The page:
The rookie year of former Yale running back Tyler Varga ended only three weeks into the regular season, thanks to a concussion that resulted in his placement on injured reserve. As explained by Zak Keefer of the Indianapolis Star, Varga is now back with the team for offseason workouts after a concussion that lasted four months.
Buried in the lengthy article is one disturbing nugget. Varga claims that a Colts doctor prescribed Amantadine, a drug developed to treat Parkinson’s disease.
“You should definitely take it,” the Colts doctor (whom Varga declined to name) told Varga.
Varga said he then reached out to several doctors he knows from Yale. “They got back to me within five minutes. And all of them were like, ‘Don’t take that,'” Varga said, explaining that he was concerned about the potential side effects.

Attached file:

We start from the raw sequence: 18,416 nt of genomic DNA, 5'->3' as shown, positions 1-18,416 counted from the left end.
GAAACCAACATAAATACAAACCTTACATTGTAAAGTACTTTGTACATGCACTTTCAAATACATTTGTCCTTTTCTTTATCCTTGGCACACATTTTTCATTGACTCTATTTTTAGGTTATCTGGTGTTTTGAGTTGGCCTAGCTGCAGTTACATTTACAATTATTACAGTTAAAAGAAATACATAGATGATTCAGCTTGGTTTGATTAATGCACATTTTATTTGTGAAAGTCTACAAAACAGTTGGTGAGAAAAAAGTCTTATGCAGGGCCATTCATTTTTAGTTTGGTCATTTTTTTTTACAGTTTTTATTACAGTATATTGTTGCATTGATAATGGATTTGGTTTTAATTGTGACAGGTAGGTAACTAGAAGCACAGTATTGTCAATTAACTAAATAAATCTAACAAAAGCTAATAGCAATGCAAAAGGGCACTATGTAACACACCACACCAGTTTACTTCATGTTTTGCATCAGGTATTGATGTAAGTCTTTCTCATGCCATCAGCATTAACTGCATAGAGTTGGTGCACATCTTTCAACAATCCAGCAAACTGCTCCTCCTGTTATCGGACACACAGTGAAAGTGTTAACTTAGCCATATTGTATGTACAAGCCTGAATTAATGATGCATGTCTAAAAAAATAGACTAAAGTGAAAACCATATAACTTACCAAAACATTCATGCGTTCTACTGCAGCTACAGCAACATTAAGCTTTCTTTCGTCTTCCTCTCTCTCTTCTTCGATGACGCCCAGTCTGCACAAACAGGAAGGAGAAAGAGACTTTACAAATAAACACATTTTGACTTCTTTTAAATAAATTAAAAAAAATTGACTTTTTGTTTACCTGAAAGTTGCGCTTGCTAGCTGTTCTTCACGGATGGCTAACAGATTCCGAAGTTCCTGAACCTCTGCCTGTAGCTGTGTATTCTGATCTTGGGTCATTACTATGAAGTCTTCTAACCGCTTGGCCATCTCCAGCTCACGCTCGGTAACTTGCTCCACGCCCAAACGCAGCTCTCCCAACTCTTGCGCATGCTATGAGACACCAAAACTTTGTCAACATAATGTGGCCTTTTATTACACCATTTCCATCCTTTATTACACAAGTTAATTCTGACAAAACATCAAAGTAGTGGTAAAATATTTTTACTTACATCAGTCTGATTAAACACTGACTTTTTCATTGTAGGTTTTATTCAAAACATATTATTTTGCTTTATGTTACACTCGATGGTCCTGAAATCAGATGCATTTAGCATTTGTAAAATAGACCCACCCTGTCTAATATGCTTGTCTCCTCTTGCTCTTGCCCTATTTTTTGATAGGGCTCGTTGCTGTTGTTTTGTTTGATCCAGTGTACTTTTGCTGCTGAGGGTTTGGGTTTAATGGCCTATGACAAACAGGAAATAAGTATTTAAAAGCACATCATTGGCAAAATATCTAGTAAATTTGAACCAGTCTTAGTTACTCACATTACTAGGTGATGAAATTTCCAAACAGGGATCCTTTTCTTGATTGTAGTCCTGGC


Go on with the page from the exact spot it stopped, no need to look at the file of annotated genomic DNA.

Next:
“The worst case, they told me, were some psychotic reactions like schizophrenia,” Varga said. “And you just can’t stop taking it. You up the dosage until you’re symptom-free. That’s my understanding of it. It sounded pretty scary to me.”
So Varga told the Colts doctor that Varga wouldn’t be taking the medication. And 45 minutes later Varga learned he was being placed on injured reserve.
Not surprisingly, the entire ordeal with the concussion and recovery prompted Varga to consider quitting football. Ultimately, he decided to keep going.
“Obviously it was a hard decision, an extremely hard decision,” Varga said. “You have to look at both outcomes, and if you don’t, you’re not thinking right. But it comes down to this: I’m back here because I wanted to compete again.”
The deeper question is whether the Colts will let Varga compete on their behalf after digesting the things he said regarding the way his concussion was handled. It would be wrong, but in the inherently subjective process of paring down a roster, it would be difficult to prove a connection between Varga’s comments and an eventual decision to cut him loose.